Ledderhose disease

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Ledderhose disease is a condition that affects the feet. It is a thickening of the fascia, a fibrous tissue, located on the flexor tendons of the toes. Nodules, or small protuberances, seep under the flexor tendons. This disease affects adults and sometimes occurs after surgery or after immobilization by a cast. The equivalent pathology localized on the hand is called Dupuytren's disease.


Symptoms of Ledderhose disease are:
  • nodules in the foot;
  • a fairly strong pain when walking;
  • discomfort and the feeling of the presence of a foreign body;
  • deflection of the rear part of the foot inward: a varus deviation;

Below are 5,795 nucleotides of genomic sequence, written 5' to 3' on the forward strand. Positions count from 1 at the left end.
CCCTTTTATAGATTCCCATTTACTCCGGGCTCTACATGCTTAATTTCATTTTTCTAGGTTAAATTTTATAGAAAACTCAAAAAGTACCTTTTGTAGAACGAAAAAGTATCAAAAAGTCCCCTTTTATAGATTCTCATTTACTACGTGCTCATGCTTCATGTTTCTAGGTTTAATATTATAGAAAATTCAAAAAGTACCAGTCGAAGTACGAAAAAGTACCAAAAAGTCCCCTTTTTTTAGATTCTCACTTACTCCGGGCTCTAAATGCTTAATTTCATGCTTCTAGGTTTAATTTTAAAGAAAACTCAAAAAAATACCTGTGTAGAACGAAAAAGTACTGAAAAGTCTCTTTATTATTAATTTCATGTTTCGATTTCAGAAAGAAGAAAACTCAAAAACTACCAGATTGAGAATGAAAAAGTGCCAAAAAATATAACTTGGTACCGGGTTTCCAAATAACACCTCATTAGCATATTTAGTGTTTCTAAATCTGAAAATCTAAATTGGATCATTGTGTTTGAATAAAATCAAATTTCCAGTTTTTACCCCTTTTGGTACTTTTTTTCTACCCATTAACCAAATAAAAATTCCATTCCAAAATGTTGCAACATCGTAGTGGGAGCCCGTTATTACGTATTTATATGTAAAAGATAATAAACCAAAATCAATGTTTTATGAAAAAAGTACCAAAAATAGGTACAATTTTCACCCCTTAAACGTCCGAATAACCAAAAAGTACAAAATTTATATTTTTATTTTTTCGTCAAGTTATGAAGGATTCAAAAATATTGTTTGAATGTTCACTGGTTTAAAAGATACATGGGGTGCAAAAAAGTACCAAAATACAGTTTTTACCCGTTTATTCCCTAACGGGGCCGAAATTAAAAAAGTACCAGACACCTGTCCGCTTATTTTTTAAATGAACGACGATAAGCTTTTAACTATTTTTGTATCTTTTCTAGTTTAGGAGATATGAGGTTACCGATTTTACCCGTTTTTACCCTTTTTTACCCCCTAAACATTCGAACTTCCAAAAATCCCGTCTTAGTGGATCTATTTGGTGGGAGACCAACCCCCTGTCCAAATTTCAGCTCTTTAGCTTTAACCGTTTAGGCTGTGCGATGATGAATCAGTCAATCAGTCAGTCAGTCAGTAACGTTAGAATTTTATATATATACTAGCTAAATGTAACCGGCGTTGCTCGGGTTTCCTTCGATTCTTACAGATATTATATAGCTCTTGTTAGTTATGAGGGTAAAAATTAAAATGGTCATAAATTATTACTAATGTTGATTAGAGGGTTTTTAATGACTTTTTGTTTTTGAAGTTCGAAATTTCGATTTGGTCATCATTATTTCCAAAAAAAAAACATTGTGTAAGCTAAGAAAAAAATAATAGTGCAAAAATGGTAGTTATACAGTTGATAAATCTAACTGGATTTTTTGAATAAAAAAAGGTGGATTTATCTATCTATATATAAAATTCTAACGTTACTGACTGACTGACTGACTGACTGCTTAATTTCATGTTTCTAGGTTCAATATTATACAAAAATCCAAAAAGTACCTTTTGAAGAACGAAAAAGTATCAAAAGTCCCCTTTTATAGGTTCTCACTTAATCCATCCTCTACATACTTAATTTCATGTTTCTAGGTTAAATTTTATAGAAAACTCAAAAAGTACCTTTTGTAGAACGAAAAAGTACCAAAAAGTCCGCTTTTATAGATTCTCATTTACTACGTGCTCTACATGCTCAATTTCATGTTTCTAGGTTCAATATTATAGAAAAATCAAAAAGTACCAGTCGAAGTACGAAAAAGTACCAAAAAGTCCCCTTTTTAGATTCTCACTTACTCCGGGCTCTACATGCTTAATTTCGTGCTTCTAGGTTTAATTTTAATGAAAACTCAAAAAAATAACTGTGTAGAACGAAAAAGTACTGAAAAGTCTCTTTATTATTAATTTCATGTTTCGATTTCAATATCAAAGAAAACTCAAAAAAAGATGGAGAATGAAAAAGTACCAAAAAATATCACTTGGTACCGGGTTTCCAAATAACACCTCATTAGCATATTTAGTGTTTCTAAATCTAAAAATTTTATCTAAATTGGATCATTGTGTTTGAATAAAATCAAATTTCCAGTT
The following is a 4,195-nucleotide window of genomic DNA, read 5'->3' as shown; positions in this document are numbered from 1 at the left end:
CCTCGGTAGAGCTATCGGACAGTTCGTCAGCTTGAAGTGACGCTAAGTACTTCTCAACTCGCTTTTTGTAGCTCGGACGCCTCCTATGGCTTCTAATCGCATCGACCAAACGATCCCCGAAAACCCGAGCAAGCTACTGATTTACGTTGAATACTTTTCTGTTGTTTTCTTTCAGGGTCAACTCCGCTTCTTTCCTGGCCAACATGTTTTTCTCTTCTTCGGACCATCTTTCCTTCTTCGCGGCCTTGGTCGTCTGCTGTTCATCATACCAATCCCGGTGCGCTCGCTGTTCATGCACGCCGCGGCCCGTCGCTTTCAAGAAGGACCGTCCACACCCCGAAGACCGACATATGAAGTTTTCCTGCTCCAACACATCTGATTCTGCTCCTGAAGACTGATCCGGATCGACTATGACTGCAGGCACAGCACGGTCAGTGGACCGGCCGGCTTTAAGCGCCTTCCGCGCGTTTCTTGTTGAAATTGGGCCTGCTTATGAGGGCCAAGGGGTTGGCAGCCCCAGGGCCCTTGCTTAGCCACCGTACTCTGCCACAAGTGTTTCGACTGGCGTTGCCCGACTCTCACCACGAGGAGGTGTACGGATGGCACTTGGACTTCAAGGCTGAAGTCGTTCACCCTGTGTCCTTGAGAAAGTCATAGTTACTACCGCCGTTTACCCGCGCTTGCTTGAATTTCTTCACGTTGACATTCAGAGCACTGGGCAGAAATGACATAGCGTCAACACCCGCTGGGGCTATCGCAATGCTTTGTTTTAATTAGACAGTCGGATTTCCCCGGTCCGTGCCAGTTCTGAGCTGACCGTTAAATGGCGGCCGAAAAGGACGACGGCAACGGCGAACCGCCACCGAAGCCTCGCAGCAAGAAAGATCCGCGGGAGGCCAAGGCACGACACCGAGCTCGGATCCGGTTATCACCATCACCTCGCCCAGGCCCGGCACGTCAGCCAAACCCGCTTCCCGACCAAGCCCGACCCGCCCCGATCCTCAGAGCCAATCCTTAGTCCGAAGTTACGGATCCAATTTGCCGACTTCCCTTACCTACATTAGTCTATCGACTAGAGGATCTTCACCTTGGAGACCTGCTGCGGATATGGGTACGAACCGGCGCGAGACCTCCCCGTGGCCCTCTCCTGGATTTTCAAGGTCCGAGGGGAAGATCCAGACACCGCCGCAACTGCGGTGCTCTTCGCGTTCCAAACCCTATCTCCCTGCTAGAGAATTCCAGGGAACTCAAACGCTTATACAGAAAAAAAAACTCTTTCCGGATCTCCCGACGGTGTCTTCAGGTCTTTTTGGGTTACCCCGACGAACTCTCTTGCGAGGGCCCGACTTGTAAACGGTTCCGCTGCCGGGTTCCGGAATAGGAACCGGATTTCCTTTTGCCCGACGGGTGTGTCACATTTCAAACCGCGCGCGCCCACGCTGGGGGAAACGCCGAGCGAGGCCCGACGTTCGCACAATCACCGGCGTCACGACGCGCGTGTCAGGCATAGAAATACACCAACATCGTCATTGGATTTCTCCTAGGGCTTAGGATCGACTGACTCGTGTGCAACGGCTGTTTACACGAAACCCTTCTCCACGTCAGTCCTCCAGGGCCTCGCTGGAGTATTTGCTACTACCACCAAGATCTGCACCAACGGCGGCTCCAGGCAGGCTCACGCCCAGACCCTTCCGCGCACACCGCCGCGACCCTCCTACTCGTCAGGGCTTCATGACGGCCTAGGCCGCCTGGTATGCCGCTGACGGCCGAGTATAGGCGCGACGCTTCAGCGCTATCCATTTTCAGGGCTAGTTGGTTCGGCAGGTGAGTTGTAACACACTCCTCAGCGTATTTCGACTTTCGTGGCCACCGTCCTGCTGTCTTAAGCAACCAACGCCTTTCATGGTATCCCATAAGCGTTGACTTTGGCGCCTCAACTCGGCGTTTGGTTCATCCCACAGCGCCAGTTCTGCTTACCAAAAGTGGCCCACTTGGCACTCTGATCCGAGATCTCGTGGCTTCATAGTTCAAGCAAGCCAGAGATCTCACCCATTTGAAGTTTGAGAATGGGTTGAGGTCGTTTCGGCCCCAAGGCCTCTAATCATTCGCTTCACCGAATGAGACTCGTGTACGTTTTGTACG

• deformation of toes.


To diagnose Ledderhose disease, after examination, palpation of the foot will help map out the nodules of various sizes. In case of doubt, the doctor sometimes uses an ultrasound for a better visualization of nodules.


The treatment of Ledderhose disease is purely surgical. The procedure can have serious consequences and should be reserved only for cases that are incapacitating. When the disease is still at an early stage, it is possible to use a technique called fasciotomy, which involves the removal of the fibrous tissue, performed under local anesthesia.